Whereas James Hinks is credited as the true founder of the breed, he did not work in isolation, and this book makes it clear that there were others who added something to the breed as it was developed. Hinks was not just a breeder, he was clearly a dog dealer, and by today’s standards would himself been considered a rogue. Hinks did not restrict himself to the Bull Terrier and Bulldog but clearly owned other breeds including Greyhounds, some of which may have contributed to the breed and in addition to investigating this, Frank has uncovered much more about Hinks and his family. Certainly there is much new interesting and fascinating evidence in this book all of which is carefully analysed before being presented.
Frank writes in a clear “matter of fact” style. He is easy to follow as he takes you back in time. The book is a fascinating read and a must-have for anyone interested in the history of the breed. It’s not a book to be read just once, but will be referred to time and time again and used as a reference poit. It thoroughly deserves its place on the bookshelf of any enthusiast.
BULL TERRIER MONTHLY: The Definitive Bull Terrier (From Puss to Gully)
The Bull Terrier breed doesn’t start and stop in the show ring, indeed the bulk of the breed fanatics are pet owners who have no real interest in matters show related. However, one subject does tend to be of great interest to all owners and enthusiasts alike … breed history … where exactly do Bull Terriers originate?
If that is a topic that you’d like to look into then you’re in luck, because a new book published very recently covers that very question and looks at the origins of the breed and its early years, those very first dogs that were the descendants of every Bull Terrier we have seen since.
The book is written by Frank Dyson of the Tawnbarr kennel, and being the owner of a copy myself I can state it is a fascinating and comprehensive look at the breeds formative years and very well worth a read for anyone who has any interest in Bull Terriers.
SIMON PARSONS: The Definitive Bull Terrier (From Puss to Gully)
I’VE OFTEN written that some breeds are much luckier than others in the scope and quality of their literature. One of the fortunate breeds is the Bull Terrier with a huge quantity of books and other publications down the years, from Raymond Oppenheimer’s elegant classics to David Harris’ magnificent overview, and many more concentrating on different aspects.
A subject of perennial fascination is the breed’s origin and its progress up the social scale. Credit for initiating the polishing-up process goes to Birmingham breeder and dealer James Hinks who, even if not necessarily the first to cross ‘bull’ and ‘terrier’ type dogs (not to mention possibly adding in a dose of Greyhound or Dalmatian), produced animals with an extra touch of quality so that they came to dominate the early pre-Kennel Club dog shows.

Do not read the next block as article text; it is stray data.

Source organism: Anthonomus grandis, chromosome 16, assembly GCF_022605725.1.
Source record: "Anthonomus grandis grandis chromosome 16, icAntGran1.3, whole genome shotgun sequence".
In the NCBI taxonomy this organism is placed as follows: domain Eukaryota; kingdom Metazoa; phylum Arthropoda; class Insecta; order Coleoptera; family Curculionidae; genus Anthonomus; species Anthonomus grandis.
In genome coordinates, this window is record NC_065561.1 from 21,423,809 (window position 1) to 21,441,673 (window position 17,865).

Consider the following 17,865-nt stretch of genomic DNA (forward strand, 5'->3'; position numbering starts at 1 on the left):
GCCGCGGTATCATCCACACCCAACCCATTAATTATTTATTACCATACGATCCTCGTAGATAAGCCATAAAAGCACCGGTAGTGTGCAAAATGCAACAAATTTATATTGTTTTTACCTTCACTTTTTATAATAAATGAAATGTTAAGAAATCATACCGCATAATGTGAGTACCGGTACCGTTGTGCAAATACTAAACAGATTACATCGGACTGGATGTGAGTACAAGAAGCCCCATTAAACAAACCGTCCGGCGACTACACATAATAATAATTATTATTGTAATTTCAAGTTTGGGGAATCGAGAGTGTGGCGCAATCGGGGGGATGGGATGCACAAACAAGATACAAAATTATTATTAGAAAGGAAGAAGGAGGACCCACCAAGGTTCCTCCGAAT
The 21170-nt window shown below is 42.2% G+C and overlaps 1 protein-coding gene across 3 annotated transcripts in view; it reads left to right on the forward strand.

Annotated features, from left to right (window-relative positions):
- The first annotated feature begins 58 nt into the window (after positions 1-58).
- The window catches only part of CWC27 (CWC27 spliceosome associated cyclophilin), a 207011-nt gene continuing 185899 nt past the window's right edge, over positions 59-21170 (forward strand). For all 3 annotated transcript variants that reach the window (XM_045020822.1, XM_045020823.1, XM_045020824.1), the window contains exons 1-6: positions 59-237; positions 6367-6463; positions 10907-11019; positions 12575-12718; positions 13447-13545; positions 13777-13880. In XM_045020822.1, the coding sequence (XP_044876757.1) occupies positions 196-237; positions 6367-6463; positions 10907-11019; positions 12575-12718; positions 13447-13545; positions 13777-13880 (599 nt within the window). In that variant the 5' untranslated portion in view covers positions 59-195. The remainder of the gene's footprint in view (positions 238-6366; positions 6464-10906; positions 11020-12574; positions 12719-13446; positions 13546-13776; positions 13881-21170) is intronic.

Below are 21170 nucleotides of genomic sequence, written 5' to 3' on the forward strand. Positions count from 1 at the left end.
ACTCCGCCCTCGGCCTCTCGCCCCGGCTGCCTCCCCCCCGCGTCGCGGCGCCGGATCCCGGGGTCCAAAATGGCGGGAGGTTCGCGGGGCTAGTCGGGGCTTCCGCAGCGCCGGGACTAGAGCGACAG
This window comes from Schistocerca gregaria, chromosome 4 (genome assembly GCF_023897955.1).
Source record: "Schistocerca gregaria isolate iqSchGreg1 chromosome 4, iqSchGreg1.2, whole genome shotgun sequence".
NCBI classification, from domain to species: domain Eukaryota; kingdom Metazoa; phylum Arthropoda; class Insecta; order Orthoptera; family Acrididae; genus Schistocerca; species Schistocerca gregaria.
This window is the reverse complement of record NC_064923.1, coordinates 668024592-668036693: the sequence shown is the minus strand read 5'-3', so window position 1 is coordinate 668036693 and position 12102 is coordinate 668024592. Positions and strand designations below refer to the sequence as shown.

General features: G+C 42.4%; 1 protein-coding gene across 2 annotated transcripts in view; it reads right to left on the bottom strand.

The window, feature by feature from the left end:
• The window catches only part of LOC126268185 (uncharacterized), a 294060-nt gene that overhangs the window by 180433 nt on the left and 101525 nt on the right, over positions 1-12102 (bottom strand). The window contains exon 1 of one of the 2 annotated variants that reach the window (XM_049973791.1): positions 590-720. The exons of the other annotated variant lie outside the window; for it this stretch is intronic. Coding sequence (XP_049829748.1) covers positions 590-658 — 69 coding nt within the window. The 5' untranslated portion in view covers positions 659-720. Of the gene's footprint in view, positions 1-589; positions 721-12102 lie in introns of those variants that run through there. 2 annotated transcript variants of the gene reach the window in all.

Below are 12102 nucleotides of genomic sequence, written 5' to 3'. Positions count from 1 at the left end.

The latest author to look back at these somewhat shadowy days of the 1860s is Frank Dyson of the Tawnbarr Bull Terriers in his bravely titled The Definitive Bull Terrier (from Puss to Gully).
Puss was Hinks’ famous bitch who, the story goes, won at the Cremorne show in London in 1863. It seems the rival London enthusiasts were not altogether approving of Hinks’ more refined type of dog, and Puss was challenged to a fight that evening at the Blue Boar’s Head inn in Long Acre, run by one of the prominent members of the London set, Bill Tupper. Puss quickly proved she was as game as she was beautiful, rapidly dispatching her challenger and then reappearing at the show venue the next day, unscathed bar some ‘honourable’ scars. After that the detractors of Hinks’ type were well and truly routed.
Some suggest that this is all a myth but Frank examines the evidence, documentary and circumstantial, and comes to the conclusion that the ‘match’ did indeed take place.
In most breeds in pre-registration days the habit of calling dogs by the same name (and without anything resembling an affix) is a major hurdle for pedigree researchers. James Hinks was a big ‘offender’ and in his book Frank does his best to distinguish between the various dogs he owned or bred who were all called Madman. This has caused considerable confusion and with reference to the early Stud Books, show catalogues, stud cards and press reports, Frank throws some light on which Madman was which – one was a Bulldog, the rest Bull Terriers, including three litter brothers and another Madman who was a bitch!
Later the same confusion encompassed the name Victor and Frank tries to sort out which of them it is who appears in the breed’s only surviving tail male line.
Another mystery he delves into is why James Hinks, around 1870, suddenly stopped showing for a year or two, before returning briefly to the ring. I won’t reveal what Frank has found; suffice to say that James may be the beloved founder of the breed but he certainly wasn’t a saint!
Frank goes on to give credit to Hinks’ son Fred for carrying on, in a more respectable fashion, his father’s legacy, this contribution sometimes being underestimated in favour of that of his more articulate brother James Junior.
There are many more fascinating glimpses of this long gone and far from politically correct world from which our own pedigree dog scene evolved.